Camden Herald Letters to the Editor May 2

May 02, 2019

Opposing the sale of the former tannery site

On March 21, 2017, the Camden Select Board unanimously accepted the Tannery Work Group's findings that the consensus of Camden citizens was that the former tannery site be kept as a community property for a park/green space; playground; leased space for the farmers' market, festivals, acoustic concerts or other events; a river walk; and a small portion to be allocated for a commercial or nonprofit building. It was also agreed that the property would be leased, not sold, to users. The farmers' market moved there that summer and it became a wonderful place for community gathering.

So how is it that there's now talk of sending out RFPs for selling this property? Did I miss a vote on reversing the Select Board's action? Or is the Select Board abrogating its duty to preserve this community property?

Sincerely,

Jane Babbitt

Camden

 

Make climate change actions personal

I rambled on down to see “Anthropocene,” a documentary about climate change. I had been warned that it was a 90-minute bath in despair, but I wondered if I might come home with a new insight. Although the movie may have some role in many people’s path of waking up, for my journey at this time, it was a terrible movie, simply because it leaves you feeling overwhelmed and powerless.

At the bottom of this powerlessness, is the assumption that this issue is a matter of numbers, of the actions of large groups of people and that taken on an individual basis, action has little meaning. Yet in both the Buddhist and Christian traditions, our action is the action, the very centerpiece of meaning.

In this public forum, I won’t go into how, in both these traditions, we daily promise to do what is rationally impossible, how we defy what is logically despairing. But we do. And this conundrum, this tension, is the quietly satisfying energy-ball of living.

I wish all of us in that theater were being given a step-by-step practicum in empowering projects. No more wringing of hands. No more overwhelm. I wish we were taught for 90 minutes how to make four immediate changes. Everyone’s four are a little different, but here are mine:

Get an energy audit of your home and start in cutting your heating bills. We spent $2,600 on improvements—attic, basement, windows -- and cut our oil bill in half, paying for the improvements in a single year.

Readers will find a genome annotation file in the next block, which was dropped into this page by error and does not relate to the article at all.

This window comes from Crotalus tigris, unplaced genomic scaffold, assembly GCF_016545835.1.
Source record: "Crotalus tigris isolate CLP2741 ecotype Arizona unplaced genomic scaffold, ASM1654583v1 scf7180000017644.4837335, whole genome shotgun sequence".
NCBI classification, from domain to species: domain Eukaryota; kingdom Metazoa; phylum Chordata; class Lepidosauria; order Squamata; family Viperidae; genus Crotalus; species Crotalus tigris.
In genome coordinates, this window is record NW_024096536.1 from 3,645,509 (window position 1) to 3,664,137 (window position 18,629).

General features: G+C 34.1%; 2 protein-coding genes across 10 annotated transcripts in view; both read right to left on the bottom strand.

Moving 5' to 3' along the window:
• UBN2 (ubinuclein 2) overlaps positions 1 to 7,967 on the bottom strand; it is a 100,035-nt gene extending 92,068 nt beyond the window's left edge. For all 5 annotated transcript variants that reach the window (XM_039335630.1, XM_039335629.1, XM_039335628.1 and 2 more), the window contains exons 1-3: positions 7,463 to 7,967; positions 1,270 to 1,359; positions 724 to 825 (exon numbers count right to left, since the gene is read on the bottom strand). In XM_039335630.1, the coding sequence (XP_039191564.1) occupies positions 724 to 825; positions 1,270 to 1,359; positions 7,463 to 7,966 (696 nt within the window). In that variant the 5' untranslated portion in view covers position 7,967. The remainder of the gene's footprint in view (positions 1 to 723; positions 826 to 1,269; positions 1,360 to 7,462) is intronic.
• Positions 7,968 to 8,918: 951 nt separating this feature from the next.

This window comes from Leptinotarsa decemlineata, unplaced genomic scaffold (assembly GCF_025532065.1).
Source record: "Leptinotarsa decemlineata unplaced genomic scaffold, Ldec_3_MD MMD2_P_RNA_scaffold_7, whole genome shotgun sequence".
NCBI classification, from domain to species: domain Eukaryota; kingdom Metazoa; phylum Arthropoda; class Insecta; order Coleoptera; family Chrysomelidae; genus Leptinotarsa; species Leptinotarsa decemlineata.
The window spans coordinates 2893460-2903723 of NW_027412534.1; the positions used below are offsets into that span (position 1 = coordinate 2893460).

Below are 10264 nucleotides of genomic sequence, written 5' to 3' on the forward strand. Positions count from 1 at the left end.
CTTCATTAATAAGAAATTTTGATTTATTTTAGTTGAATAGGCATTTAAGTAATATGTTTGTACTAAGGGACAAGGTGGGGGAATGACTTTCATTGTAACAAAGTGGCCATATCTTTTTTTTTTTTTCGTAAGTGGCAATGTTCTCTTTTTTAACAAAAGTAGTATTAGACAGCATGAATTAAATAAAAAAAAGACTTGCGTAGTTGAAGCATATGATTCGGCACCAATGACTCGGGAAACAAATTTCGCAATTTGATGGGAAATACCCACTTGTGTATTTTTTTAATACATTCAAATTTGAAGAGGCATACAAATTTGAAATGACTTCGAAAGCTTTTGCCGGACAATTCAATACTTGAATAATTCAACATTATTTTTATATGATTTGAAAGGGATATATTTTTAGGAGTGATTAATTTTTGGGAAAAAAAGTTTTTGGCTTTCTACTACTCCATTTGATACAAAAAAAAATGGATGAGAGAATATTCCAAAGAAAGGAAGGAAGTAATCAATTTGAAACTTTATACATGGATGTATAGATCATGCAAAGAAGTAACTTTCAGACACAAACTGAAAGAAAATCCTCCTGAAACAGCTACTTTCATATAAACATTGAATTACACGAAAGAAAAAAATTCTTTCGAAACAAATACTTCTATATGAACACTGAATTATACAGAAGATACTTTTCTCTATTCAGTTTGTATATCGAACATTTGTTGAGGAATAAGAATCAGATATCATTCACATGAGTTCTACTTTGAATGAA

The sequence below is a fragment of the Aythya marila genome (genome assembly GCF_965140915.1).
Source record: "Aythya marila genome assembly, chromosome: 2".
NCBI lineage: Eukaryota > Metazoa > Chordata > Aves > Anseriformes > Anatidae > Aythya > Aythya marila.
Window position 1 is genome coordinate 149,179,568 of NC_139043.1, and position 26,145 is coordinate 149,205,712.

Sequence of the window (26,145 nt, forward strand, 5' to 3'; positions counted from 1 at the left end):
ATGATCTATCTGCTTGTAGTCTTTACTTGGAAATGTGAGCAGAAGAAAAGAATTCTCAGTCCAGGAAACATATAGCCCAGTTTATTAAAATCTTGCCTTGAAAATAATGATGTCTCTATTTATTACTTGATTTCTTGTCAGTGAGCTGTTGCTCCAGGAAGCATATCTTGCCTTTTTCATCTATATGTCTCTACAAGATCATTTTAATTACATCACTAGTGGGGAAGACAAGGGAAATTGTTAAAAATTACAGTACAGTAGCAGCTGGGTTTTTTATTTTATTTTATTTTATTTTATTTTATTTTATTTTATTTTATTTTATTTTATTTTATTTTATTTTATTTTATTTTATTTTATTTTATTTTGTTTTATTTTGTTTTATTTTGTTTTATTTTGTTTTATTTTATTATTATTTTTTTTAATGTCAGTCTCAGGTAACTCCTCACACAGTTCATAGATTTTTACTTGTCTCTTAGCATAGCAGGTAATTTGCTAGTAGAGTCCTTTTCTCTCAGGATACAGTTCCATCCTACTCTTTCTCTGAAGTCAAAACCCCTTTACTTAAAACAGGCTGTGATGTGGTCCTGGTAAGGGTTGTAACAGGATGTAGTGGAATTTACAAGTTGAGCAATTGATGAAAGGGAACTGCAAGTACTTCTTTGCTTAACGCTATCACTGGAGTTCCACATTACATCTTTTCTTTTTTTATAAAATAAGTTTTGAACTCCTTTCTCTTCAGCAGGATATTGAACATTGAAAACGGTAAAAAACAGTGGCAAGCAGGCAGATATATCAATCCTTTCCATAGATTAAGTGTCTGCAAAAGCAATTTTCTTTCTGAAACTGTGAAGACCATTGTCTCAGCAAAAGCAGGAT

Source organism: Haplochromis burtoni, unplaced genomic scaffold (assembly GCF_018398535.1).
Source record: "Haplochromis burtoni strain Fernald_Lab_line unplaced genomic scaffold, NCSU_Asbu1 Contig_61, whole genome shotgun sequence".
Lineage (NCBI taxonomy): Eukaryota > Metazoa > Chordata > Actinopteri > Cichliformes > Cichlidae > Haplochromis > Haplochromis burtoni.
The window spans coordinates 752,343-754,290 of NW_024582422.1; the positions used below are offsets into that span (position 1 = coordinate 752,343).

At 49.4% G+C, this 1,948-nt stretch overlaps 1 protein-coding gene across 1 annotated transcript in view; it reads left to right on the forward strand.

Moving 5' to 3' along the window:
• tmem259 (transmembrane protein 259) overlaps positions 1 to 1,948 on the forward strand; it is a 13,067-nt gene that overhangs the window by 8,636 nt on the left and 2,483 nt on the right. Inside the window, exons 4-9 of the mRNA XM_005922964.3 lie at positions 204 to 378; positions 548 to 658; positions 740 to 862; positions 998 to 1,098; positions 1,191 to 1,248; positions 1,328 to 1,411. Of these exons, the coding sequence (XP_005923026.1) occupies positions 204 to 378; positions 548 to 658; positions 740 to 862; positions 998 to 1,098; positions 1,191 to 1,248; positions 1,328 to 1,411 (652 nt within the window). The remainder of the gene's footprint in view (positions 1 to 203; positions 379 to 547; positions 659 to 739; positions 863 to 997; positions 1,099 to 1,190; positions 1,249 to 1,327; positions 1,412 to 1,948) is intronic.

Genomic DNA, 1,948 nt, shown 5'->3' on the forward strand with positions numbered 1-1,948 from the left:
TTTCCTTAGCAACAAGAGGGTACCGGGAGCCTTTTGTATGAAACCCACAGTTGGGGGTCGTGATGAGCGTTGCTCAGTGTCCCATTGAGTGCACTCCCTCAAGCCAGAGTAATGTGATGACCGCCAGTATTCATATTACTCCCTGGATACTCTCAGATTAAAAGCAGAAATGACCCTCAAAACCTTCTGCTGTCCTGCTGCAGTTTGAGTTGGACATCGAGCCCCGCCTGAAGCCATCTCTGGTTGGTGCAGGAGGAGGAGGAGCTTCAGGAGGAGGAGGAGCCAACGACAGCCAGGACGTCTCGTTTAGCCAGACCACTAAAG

If you are a two-car family, make one of those cars electric. We bought a used Nissan Leaf for $8,500, and use it for all needs within its 80-mile range.

This summer a neighbor is installing solar panels on our south-facing roof. This will pay for itself in 12 years, but since these panels last for decades, the gift is really not to us, but to the Earth.

Find something personal that you can happily do, an outward sign of change that starts a snowball of thoughtfulness and humility. For me, right now, this is cutting way down on meat consumption. You may find something else.

Do these puny individual actions change the planet? My mind tells me they don’t. My heart tells me they do.

Jory Squibb  
Camden

 

With apologies to David Letterman:  Ten Reasons to Read The Mueller Report for Yourself.

1) So you can form your own opinions about matters covered in the report rather than rely on your usual talking heads.

2) So you can see the amount of material that is redacted and determine for yourself whether our senators and representatives should have access to the full report.

3) Because you need to know the extent to which the Russian government went to influence our 2016 presidential election.  (With the 2020 elections looming, you may want to urge your senators and representatives to do something significant to prevent future foreign influence.)

4) Because unless we all stay informed and involved, there’s no guarantee our current freedoms will be ours forever.

5) Because it is so simply written and devoid of legal jargon that the average eighth grader can read it.

6) Because it is beautifully and classically organized, with summaries at the beginning and end of each section, topic and concluding sentences in each paragraph, etc., making the report very easy to read or even skim.

7) Because when eliminating wide margins, spacing for headings, footnotes and redacted material, it’s really only about 200 pages.

8) Because you paid for it and waited nearly two years for its release.

9) Because it’s widely available. Download it for free online, or buy it in book form.

10) I’m sure there is a 10th reason, but I’m not quite finished reading.

Just do it.

Read The Mueller Report!

Mary Orear
Rockport

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